United Airlines Holdings Inc (UAL.O) said on Wednesday it would restart daily nonstop service between New York/Newark, New Delhi and Mumbai from Sept. 6, after Pakistan lifted airspace restrictions. – Reuters

Husain Haqqani writes: By suspending talks until the Taliban show flexibility in negotiations with the Afghan government or agree and adhere to a cease-fire, the U.S. would fight the impression that it is desperate for its troops to return. Then, with a stronger negotiating hand, the U.S. could resume talks that could lead to peace, not a Taliban victory by other means. – Wall Street Journal


Secretary of State Mike Pompeo said Tuesday that the U.S. has sanctioned four top military officials in Myanmar for gross human rights violations, including extrajudicial killings of members of the Rohingya minority as part of ethnic cleansing actions. – Wall Street Journal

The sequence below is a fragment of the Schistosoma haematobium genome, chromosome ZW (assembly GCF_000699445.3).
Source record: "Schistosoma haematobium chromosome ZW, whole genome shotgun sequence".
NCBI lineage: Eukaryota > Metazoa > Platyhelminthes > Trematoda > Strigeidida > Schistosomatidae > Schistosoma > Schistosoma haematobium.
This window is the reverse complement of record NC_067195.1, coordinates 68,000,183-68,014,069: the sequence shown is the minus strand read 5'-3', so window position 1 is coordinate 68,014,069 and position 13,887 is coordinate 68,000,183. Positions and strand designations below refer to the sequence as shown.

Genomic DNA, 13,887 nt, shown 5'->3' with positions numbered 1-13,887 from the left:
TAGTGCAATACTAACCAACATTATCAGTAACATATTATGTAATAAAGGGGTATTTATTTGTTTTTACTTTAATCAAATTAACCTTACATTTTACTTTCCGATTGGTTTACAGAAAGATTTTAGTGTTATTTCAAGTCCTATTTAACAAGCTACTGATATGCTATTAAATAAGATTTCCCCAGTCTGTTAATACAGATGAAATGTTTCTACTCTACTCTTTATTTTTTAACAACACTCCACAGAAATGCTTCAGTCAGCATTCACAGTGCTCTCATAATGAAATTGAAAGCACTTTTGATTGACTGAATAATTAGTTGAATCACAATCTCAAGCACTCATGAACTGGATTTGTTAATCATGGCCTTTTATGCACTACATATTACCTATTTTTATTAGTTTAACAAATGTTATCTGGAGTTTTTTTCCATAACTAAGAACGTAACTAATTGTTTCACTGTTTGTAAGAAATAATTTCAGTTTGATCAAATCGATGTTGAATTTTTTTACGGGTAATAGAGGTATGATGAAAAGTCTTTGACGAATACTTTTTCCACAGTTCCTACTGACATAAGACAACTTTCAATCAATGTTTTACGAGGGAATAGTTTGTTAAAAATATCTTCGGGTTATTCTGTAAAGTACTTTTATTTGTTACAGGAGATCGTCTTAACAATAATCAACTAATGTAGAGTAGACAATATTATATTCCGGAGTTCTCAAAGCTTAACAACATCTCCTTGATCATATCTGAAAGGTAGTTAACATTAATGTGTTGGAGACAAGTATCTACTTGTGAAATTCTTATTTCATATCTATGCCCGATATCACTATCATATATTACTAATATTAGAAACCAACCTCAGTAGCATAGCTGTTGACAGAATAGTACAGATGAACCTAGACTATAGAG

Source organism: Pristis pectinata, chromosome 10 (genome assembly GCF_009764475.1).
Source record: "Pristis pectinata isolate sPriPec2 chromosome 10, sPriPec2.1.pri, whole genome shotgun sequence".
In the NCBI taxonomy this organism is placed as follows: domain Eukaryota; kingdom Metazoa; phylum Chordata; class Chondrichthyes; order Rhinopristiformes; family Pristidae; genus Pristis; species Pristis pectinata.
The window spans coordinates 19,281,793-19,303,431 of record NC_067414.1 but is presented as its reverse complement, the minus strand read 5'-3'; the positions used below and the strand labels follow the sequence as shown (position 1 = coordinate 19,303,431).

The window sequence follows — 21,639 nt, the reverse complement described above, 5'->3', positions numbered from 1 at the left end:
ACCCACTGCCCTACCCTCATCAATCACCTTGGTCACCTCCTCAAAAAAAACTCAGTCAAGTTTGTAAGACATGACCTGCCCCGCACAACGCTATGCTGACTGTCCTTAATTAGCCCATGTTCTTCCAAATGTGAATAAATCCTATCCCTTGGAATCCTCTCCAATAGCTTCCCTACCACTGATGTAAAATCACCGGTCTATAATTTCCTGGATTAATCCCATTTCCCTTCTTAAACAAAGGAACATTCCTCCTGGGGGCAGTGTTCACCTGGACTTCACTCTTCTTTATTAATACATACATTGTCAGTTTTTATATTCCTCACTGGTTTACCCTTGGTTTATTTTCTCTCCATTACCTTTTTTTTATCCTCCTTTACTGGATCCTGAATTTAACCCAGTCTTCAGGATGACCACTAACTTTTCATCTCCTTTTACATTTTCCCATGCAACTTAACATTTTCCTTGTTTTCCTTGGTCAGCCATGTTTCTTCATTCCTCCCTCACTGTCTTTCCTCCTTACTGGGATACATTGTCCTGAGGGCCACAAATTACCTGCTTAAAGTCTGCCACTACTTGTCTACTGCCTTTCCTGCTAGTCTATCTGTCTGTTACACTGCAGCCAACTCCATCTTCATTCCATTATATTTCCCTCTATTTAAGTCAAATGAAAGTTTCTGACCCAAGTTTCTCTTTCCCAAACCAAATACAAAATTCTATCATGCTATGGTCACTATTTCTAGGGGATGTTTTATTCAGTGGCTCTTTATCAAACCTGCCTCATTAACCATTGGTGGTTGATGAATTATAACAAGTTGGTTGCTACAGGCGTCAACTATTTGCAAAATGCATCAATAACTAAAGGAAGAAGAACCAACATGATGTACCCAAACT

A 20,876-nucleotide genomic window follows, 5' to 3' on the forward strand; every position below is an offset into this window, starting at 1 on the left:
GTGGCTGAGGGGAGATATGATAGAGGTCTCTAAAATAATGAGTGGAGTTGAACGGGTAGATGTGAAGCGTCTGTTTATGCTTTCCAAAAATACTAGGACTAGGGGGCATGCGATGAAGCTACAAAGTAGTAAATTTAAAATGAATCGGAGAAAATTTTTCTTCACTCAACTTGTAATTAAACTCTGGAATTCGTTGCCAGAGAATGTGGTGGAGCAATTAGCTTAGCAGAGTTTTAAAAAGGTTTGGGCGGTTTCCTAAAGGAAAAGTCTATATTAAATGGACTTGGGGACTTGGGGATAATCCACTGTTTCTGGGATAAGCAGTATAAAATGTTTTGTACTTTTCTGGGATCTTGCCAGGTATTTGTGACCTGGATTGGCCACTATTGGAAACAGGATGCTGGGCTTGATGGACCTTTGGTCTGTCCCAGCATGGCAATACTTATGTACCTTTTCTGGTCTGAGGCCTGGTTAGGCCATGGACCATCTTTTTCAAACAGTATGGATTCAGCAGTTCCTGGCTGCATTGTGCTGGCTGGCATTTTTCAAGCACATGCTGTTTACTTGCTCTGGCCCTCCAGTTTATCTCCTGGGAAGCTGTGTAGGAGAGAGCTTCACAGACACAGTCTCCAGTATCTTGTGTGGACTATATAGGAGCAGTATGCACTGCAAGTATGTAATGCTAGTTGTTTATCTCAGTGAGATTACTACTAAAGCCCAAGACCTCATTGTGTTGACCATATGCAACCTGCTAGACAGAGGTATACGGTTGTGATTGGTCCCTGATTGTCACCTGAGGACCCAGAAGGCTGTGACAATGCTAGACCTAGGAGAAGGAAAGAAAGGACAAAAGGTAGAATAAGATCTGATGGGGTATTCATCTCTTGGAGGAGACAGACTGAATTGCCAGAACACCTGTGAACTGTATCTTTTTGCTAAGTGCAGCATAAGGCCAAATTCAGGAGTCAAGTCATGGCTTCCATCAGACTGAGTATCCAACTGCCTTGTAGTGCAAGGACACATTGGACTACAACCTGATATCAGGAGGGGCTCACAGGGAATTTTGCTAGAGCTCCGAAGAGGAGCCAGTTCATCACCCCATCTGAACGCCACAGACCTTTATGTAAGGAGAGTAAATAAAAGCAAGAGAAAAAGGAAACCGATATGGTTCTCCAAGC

Vietnamese and Chinese ships have been embroiled in a weeks-long standoff near an offshore oil block in disputed waters of the South China Sea, which fall within Vietnam’s exclusive economic zone, two Washington-based think-tanks said on Wednesday. – Reuters

As the trade battle between South Korea and Japan drags on, Seoul announced it will cut down its economic dependence on Japanese industries. – CNBC

The United States fully understands the seriousness of South Korea’s festering trade dispute with Japan, a high-ranking Seoul official said Wednesday after a meeting with the top U.S. diplomat for East Asian affairs. – Associated Press